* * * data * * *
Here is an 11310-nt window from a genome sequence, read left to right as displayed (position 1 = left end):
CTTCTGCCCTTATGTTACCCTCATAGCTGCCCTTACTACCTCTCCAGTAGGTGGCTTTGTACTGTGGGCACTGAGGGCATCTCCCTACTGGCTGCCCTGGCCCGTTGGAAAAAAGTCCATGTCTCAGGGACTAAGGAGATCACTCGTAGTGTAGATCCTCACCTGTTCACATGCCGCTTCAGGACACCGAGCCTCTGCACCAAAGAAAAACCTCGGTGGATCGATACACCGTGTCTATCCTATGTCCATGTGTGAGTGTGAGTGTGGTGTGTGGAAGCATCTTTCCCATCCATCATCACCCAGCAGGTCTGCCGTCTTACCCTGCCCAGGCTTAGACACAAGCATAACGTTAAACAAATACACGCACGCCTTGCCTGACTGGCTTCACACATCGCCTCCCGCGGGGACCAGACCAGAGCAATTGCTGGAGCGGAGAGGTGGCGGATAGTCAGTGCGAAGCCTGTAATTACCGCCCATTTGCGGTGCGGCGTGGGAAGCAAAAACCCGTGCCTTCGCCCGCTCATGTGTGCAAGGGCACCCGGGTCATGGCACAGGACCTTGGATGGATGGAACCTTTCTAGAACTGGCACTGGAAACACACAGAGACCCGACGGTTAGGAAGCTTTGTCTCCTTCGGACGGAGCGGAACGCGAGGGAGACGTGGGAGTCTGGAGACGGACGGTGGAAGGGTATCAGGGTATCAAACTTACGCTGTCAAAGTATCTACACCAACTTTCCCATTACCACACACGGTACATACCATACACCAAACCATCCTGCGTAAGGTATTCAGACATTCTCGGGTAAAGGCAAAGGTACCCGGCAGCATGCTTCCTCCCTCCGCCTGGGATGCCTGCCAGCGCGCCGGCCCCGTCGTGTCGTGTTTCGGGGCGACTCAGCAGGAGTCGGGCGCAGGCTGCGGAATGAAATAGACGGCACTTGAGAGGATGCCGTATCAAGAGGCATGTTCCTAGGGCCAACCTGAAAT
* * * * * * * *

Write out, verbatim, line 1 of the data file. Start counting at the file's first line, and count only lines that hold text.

Here is an 11310-nt window from a genome sequence, read left to right as displayed (position 1 = left end):